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Published November 1, 1988 | public
Journal Article Open

Purification and characterization of the wild-type and mutant carboxy-terminal domains of the Escherichia coli Tar chemoreceptor


The carboxy-terminal half of the Escherichia coli Tar chemoreceptor protein was cloned into an overproducing plasmid with the transcription of the insert under the control of the strong hybrid tac promoter. Two dominant mutations in the tar gene, which result in "tumble-only" (tar-526) or "swim-only" (tar-529) phenotypes and which are postulated to produce proteins locked in specific signalling modes, were introduced separately onto the overproducing plasmid. After induction with isopropyl-beta-D-thiogalactopyranoside, cells containing the plasmids produced about 10% of their soluble cellular protein as the carboxy-terminal fragments. A scheme to purify the overproduced fragments was developed. Typical yields of pure fragment were 5, 30, and 20 mg per liter of induced culture for the wild type, 526 mutant, and 529 mutant, respectively. Fast-protein liquid chromatography-gel filtration analysis of the pure fragments showed that they all existed as oligomers (ca. 103,000 daltons), possibly trimers or tetramers (monomer size is 31,000 daltons). However, the 529 mutant fragment showed an additional oligomeric form (240,000 daltons) corresponding approximately to an octamer. When chromatographed in the presence of 1% octylglucoside, all three fragments showed an identical single oligomeric size of about 135,000 daltons. Further differences between the fragments such as ion-exchange behavior and susceptibility to degradation were found. Taken together, these results suggest that conformational differences between the 529 mutant fragment and the other fragments exist and that these differences may correlate with the phenotypic effects of the tar-529 mutation.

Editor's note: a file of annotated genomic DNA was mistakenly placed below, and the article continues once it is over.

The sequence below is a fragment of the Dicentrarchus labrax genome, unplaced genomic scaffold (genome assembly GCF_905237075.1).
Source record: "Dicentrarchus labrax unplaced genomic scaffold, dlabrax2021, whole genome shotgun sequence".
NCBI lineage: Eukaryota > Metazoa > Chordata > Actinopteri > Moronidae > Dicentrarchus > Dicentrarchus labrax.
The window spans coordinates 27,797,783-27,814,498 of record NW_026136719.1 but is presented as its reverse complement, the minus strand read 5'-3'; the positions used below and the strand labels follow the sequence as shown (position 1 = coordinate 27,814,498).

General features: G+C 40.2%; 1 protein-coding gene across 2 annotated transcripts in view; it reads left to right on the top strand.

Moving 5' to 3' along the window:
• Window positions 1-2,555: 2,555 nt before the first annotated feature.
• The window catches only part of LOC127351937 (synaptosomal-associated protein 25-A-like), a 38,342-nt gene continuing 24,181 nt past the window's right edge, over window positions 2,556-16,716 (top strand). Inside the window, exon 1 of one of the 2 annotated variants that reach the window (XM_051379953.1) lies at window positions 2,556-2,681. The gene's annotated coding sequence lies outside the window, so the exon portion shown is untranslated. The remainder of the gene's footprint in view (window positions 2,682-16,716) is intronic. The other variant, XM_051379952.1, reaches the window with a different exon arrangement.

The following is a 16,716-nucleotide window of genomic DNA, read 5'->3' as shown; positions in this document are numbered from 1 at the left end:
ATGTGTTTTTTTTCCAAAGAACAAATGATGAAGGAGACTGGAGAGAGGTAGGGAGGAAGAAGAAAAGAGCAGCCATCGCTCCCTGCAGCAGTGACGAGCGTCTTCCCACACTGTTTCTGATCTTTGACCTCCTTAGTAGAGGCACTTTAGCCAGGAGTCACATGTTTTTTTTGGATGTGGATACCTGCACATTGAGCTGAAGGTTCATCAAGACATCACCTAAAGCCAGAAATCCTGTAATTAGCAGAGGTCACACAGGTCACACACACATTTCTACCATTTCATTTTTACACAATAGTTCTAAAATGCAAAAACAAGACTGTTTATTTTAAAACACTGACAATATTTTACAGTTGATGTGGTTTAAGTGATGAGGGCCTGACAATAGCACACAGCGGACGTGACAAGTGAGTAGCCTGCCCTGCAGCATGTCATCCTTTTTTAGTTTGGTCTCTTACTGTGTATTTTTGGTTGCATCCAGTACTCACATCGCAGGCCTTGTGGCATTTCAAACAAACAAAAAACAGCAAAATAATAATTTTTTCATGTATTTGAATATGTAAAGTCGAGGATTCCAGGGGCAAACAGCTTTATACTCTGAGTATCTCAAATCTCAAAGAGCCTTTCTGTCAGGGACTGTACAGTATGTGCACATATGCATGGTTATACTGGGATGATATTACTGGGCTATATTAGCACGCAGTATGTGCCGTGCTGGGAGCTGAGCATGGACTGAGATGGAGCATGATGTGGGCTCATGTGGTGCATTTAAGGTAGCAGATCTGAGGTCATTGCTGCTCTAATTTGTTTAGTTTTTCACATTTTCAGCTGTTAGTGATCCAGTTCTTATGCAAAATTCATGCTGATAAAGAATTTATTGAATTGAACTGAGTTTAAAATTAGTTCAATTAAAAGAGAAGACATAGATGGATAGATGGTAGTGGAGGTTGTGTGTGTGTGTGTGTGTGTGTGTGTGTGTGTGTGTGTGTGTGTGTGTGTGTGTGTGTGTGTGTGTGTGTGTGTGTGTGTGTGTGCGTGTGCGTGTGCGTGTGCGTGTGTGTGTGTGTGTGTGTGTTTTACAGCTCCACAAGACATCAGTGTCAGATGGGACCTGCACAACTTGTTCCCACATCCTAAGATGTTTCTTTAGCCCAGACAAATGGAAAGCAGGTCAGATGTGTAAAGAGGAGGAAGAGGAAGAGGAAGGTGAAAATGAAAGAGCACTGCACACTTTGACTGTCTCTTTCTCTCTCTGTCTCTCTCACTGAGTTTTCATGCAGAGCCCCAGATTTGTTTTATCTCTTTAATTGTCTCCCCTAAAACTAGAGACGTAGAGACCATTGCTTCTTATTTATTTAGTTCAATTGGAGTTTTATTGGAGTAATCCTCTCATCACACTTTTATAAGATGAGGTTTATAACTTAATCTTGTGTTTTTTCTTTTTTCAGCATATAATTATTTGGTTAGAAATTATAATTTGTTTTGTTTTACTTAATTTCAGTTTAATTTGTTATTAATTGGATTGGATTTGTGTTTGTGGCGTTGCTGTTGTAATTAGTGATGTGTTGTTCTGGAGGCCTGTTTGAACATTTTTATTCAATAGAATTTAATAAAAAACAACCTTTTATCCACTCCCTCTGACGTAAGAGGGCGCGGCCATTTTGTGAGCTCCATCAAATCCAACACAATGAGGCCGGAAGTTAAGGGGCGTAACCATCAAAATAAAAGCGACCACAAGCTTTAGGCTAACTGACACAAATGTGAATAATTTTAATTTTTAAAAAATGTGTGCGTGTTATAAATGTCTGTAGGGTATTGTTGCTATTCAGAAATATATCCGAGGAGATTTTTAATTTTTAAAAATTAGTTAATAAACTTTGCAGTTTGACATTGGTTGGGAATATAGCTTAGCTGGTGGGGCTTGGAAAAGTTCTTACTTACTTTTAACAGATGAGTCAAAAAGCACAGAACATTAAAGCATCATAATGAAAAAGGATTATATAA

Additional Information

Copyright © 1988 by the American Society for Microbiology. Received 2 November 1987/Accepted 12 August 1988 This work was supported by a Public Health Service grant A119296-06 from the National Institutes of Health. We thank Lyn Williams, Microchemical Facility, Norton Cancer Center, Medical School, University of Southern California, Los Angeles, for performing the N-terminal amino acid sequencing. We also thank J. S. Remington for his hospitality and K. Oosawa for his indispensable advice. N.K. was a recipient of a Chaim Weitzman Postdoctoral Fellowship.


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